Professional Track - This track is for students less interested in academic careers and more interested in pursuing professional careers in such fields as law, public policy, legislative affairs, and the foreign service. Students work closely with their advisors to plan out a series of electives and internships that will provide skillsets best suited to their professional goals.

Students in the Professional track are not precluded from taking courses designed for the Ph.D. track.

For further clarification, don't hesitate to contact the Program Coordinator, Dr. David Kinsella or refer to the Graduate Student Handbook.

What would an Internship (PS 504) look like? 

Internships (PS 504), which allow students to acquire practical experience, are available for students in the professional track. The Department’s internship program has a long history of placing interns in local and state government, the Oregon delegation to Washington, nonprofit organizations, and election campaigns.


The final requirement for the master’s degree is, of course, the master's thesis—an investigation demonstrating mastery of a topic in political science and the capacity to formulate an original argument, effectively communicated to an audience of one's peers. The faculty expect that a student’s thesis will put on display a high level of resourceful-ness, productivity, and mature perception of the political science discipline.

The thesis topic is chosen during the Spring term of the first year in consultation with the student's thesis advisor, who supervises the drafting of a thesis prospectus. By the end of the term, the student presents the thesis prospectus to the advisor and one other faculty member, at which time the student either receives approval to move forward with the-sis research or is directed to revise the prospectus for approval during the Fall term of the second year. Thesis advisors work with students to establish criteria for an acceptable thesis prospectus, but generally this is a synopsis of the literature relevant to a particular topic, the contribution the student intends to make to our understanding of that topic, and the methodology to be employed.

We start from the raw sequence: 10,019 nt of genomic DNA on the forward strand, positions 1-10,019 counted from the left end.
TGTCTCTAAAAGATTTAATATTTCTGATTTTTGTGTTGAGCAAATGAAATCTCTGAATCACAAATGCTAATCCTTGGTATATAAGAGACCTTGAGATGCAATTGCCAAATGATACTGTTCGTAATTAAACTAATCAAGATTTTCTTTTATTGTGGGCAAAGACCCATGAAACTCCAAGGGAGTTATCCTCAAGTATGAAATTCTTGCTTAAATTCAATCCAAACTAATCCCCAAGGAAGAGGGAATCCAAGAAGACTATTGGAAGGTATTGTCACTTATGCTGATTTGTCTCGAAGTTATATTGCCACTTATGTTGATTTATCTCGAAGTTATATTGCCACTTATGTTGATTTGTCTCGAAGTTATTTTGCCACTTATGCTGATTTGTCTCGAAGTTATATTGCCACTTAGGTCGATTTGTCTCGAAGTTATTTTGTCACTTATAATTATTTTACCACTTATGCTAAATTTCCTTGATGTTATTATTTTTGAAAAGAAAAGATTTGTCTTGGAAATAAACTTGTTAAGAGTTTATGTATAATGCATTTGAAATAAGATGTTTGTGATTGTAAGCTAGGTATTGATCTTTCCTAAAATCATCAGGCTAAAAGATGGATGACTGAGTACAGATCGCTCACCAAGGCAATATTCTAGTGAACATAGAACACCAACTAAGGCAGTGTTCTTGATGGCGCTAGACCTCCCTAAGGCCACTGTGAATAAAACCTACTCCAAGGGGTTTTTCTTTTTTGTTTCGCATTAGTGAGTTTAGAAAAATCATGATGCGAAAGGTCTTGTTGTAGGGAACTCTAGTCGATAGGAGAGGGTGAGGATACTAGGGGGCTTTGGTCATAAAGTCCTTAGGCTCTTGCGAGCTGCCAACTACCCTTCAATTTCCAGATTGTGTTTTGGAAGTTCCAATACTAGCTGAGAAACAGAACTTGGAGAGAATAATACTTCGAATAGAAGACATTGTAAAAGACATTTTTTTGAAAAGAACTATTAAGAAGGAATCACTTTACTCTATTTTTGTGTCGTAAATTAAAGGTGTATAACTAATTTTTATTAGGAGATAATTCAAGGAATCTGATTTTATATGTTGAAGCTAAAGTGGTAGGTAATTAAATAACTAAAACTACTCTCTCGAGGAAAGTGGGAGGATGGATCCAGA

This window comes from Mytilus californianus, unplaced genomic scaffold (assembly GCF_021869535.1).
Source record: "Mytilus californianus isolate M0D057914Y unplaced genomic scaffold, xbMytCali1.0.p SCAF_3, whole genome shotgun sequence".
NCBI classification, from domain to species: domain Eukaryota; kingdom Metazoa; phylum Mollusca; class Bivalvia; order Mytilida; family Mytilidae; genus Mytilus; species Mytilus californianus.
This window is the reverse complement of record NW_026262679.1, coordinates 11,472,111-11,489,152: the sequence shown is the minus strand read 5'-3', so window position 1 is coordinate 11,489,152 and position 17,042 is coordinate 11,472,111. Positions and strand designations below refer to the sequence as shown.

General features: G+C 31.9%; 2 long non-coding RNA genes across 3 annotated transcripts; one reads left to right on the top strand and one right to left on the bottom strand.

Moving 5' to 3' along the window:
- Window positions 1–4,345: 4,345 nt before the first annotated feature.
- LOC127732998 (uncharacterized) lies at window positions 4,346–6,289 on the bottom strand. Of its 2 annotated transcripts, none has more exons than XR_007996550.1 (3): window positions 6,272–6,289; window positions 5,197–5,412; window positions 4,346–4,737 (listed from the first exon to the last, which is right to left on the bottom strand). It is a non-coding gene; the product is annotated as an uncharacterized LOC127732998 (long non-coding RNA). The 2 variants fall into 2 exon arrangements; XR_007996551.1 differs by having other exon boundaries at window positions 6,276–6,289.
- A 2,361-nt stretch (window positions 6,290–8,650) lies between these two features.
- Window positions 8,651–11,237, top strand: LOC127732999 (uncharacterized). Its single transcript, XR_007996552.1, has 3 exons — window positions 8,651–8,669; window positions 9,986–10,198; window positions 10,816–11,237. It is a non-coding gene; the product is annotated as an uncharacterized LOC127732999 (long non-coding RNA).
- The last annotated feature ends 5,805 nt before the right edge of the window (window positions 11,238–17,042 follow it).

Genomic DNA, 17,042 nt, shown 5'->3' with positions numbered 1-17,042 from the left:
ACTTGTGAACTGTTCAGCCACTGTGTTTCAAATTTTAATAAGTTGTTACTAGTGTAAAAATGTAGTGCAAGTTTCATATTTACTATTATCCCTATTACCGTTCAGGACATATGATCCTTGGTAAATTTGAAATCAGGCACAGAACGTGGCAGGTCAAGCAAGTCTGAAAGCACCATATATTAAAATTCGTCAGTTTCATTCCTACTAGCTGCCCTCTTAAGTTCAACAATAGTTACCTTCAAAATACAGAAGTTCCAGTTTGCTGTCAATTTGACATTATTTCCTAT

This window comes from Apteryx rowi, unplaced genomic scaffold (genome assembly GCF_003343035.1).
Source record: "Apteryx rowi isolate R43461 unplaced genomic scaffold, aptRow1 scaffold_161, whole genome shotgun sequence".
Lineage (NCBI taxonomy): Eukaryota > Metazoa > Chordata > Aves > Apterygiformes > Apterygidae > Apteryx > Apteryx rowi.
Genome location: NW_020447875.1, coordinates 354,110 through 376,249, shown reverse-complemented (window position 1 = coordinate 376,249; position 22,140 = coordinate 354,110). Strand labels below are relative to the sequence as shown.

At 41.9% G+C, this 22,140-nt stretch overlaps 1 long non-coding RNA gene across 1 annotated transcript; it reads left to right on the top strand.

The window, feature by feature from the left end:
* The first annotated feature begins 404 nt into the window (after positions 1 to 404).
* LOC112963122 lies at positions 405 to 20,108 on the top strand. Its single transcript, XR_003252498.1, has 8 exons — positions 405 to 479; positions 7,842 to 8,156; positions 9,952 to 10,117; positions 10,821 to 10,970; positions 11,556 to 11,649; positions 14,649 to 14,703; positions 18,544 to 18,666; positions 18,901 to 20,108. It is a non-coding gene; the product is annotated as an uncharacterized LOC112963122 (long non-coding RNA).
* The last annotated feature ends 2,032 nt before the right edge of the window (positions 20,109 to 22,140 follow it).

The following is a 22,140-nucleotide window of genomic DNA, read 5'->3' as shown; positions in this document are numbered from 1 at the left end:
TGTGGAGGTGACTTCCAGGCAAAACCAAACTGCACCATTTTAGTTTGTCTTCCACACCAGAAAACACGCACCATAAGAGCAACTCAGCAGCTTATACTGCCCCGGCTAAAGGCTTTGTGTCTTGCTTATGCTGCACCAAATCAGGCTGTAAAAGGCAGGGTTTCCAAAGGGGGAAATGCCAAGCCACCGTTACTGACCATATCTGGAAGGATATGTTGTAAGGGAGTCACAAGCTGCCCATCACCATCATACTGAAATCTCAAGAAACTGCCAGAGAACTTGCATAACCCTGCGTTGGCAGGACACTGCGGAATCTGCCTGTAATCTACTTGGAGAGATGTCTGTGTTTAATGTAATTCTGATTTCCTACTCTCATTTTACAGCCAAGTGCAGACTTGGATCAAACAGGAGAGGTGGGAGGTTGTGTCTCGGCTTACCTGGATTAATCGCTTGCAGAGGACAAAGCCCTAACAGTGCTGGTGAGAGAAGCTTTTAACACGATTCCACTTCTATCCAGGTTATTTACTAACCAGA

All research involving human subjects, including research involving surveys and questionnaires, must have Human Research Protection Program (HRPP) approval. The student should allow a minimum of six weeks for the approval process. A student cannot have a thesis committee appointed until HRPP approval is granted.

The completed thesis is defended during the Spring term of the second year in an oral presentation laying out the purpose, implementation, and findings of the project, and making a case for its contribution to political science scholarship. The successfully defended thesis must follow specific formatting guidelines and is submitted electronically to the Graduate School.

While working on the thesis, students enroll in Thesis credits (PS 503). There is no upper limit on the number of thesis credits a student may take, but only 9 of those credits will apply to the degree requirements. You must be enrolled for at least one thesis credit during the term in which you expect to defend your master’s thesis or paper.

For further details regarding the thesis committee, deadlines, procedures, and forms, read the Graduate Student Handbook.

Ready to apply?

We are excited to help you launch your career goals! If you have any questions, don't hesitate to reach out to Dr. David Kinsella.

Interested in learning more about internships?

We have a robust internship program that could launch your political career in Oregon.